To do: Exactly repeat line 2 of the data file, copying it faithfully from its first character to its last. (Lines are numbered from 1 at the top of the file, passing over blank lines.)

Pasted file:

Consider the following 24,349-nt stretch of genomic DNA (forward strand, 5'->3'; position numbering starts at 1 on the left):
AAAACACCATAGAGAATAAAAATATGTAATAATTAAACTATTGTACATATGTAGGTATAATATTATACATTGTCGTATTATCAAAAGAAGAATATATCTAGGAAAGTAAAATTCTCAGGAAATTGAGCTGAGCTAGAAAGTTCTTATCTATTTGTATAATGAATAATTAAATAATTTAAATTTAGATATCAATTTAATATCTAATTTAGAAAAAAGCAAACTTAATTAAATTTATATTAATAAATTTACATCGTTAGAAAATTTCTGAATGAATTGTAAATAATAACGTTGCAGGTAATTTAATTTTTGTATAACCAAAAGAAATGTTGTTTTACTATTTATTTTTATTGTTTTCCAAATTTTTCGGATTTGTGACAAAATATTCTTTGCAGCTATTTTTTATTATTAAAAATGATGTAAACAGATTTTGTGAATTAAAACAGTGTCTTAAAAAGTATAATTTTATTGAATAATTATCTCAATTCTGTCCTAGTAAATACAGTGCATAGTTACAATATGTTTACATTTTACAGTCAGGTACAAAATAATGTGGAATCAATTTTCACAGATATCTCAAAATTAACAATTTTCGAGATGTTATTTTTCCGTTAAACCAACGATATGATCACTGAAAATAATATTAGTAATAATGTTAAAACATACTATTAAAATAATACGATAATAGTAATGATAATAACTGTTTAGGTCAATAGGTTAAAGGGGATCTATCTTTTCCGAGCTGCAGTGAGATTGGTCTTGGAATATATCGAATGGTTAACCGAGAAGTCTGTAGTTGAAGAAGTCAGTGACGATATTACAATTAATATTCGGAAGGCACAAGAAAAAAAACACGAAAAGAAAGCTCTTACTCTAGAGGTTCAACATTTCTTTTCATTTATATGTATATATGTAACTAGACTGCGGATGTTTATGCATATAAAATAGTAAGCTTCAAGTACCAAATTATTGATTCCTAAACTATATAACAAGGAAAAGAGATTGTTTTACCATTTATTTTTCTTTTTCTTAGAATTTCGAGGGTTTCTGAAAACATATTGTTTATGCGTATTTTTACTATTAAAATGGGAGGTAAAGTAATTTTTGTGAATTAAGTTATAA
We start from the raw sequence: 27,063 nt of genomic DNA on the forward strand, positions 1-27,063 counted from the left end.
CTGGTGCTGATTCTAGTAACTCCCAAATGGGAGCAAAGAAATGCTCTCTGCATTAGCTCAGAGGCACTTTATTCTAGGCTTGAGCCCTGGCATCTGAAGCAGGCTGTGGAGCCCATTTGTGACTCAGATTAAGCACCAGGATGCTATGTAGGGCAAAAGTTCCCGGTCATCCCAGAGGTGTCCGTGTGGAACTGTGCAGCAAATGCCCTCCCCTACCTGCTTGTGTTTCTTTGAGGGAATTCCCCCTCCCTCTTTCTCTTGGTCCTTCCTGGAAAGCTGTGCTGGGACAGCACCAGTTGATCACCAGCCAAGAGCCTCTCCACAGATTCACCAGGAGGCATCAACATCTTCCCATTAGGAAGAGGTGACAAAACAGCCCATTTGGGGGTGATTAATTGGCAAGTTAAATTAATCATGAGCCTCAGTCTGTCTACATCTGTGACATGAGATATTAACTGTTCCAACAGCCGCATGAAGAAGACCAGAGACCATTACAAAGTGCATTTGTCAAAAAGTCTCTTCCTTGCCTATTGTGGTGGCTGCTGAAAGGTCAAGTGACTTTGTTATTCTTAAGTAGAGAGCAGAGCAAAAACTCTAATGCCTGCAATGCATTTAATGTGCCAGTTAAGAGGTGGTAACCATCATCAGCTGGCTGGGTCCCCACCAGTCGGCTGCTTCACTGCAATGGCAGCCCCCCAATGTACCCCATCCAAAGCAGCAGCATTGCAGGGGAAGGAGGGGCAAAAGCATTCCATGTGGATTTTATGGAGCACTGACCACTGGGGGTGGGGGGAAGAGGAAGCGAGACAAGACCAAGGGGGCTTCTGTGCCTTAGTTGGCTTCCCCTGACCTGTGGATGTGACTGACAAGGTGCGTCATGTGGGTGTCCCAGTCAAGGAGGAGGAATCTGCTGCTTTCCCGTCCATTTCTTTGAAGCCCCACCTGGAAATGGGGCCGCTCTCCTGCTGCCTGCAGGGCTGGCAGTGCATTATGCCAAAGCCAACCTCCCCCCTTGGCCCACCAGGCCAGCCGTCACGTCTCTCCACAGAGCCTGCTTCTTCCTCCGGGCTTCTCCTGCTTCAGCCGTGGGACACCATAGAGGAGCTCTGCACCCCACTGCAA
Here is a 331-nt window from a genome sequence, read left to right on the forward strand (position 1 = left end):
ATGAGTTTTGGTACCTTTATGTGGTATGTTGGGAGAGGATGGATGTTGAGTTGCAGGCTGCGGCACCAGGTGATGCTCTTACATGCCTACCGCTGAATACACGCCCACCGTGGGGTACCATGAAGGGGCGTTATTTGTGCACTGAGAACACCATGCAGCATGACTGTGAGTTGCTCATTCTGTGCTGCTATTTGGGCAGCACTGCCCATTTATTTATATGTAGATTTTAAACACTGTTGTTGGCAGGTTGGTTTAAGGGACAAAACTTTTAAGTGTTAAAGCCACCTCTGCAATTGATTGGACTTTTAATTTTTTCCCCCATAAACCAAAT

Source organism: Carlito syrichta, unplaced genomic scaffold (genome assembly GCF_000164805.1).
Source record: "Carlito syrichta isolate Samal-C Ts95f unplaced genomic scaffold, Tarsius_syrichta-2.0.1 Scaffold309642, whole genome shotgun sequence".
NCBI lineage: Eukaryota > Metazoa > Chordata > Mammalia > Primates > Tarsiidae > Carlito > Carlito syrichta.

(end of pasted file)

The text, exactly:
AAAACACCATAGAGAATAAAAATATGTAATAATTAAACTATTGTACATATGTAGGTATAATATTATACATTGTCGTATTATCAAAAGAAGAATATATCTAGGAAAGTAAAATTCTCAGGAAATTGAGCTGAGCTAGAAAGTTCTTATCTATTTGTATAATGAATAATTAAATAATTTAAATTTAGATATCAATTTAATATCTAATTTAGAAAAAAGCAAACTTAATTAAATTTATATTAATAAATTTACATCGTTAGAAAATTTCTGAATGAATTGTAAATAATAACGTTGCAGGTAATTTAATTTTTGTATAACCAAAAGAAATGTTGTTTTACTATTTATTTTTATTGTTTTCCAAATTTTTCGGATTTGTGACAAAATATTCTTTGCAGCTATTTTTTATTATTAAAAATGATGTAAACAGATTTTGTGAATTAAAACAGTGTCTTAAAAAGTATAATTTTATTGAATAATTATCTCAATTCTGTCCTAGTAAATACAGTGCATAGTTACAATATGTTTACATTTTACAGTCAGGTACAAAATAATGTGGAATCAATTTTCACAGATATCTCAAAATTAACAATTTTCGAGATGTTATTTTTCCGTTAAACCAACGATATGATCACTGAAAATAATATTAGTAATAATGTTAAAACATACTATTAAAATAATACGATAATAGTAATGATAATAACTGTTTAGGTCAATAGGTTAAAGGGGATCTATCTTTTCCGAGCTGCAGTGAGATTGGTCTTGGAATATATCGAATGGTTAACCGAGAAGTCTGTAGTTGAAGAAGTCAGTGACGATATTACAATTAATATTCGGAAGGCACAAGAAAAAAAACACGAAAAGAAAGCTCTTACTCTAGAGGTTCAACATTTCTTTTCATTTATATGTATATATGTAACTAGACTGCGGATGTTTATGCATATAAAATAGTAAGCTTCAAGTACCAAATTATTGATTCCTAAACTATATAACAAGGAAAAGAGATTGTTTTACCATTTATTTTTCTTTTTCTTAGAATTTCGAGGGTTTCTGAAAACATATTGTTTATGCGTATTTTTACTATTAAAATGGGAGGTAAAGTAATTTTTGTGAATTAAGTTATAA